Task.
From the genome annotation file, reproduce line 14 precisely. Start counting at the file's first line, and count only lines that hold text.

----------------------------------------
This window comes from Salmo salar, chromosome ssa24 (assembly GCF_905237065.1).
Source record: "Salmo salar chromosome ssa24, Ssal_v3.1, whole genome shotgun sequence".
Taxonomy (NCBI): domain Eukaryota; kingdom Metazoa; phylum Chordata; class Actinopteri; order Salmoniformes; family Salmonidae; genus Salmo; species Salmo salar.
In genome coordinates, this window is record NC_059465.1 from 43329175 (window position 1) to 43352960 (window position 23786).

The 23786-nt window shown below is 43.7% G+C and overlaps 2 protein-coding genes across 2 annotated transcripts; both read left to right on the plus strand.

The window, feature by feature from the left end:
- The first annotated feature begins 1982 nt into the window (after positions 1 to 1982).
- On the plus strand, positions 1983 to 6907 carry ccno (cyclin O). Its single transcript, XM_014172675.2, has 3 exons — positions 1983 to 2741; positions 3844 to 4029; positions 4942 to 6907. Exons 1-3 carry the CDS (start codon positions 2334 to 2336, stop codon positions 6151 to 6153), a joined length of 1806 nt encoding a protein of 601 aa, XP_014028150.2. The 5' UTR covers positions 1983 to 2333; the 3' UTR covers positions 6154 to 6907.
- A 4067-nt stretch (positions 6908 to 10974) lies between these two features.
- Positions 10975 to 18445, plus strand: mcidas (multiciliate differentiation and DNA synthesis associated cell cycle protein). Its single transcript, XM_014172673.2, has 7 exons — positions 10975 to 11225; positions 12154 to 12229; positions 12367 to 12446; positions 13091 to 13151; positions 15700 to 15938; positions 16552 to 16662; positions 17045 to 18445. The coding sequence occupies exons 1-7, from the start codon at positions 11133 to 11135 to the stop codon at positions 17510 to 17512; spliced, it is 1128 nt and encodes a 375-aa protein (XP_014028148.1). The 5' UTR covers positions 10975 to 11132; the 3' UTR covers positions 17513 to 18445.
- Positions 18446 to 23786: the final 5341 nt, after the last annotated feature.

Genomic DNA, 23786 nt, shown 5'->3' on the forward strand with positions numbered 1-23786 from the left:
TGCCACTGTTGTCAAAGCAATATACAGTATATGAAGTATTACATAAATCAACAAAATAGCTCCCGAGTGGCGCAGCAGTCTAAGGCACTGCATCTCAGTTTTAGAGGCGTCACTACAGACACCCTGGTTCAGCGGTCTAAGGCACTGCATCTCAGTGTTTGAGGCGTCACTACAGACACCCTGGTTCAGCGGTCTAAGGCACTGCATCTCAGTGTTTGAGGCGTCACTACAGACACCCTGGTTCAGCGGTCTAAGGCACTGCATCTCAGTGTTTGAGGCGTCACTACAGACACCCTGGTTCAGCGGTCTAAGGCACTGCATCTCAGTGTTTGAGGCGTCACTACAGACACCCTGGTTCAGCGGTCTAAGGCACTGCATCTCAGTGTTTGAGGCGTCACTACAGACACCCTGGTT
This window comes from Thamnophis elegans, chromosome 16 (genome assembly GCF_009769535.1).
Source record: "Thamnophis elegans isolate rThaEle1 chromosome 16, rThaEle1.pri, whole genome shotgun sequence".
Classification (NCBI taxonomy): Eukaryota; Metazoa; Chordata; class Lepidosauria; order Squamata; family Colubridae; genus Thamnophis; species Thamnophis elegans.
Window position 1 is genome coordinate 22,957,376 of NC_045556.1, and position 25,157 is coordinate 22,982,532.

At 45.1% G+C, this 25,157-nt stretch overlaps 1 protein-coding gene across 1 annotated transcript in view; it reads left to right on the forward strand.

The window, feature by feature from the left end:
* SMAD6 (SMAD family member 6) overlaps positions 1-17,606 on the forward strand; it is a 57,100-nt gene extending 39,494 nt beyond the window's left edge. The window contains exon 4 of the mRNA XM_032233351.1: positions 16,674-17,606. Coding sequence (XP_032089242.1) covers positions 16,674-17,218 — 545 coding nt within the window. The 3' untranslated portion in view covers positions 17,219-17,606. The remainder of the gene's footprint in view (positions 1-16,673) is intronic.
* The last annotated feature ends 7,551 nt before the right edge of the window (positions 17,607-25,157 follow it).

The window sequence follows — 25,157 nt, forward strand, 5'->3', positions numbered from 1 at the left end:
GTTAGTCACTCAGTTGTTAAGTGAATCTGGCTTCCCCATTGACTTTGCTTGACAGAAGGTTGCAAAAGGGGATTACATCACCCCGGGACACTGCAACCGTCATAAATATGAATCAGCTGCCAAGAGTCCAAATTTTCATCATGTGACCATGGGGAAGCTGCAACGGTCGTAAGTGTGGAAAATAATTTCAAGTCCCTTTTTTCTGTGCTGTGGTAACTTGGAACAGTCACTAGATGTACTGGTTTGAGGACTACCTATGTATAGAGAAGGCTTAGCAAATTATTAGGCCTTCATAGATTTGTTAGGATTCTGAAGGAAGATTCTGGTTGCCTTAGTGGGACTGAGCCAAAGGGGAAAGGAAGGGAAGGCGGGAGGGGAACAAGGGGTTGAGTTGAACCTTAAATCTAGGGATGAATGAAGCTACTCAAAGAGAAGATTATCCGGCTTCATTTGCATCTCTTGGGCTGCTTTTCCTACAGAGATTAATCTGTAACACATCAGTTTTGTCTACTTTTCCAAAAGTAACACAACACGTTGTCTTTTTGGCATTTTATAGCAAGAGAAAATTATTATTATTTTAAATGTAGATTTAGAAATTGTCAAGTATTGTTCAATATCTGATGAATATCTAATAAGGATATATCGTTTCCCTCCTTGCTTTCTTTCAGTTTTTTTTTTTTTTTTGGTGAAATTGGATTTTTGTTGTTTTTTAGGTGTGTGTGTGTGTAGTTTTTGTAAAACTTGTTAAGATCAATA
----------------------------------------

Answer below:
This window comes from Thamnophis elegans, chromosome 16 (genome assembly GCF_009769535.1).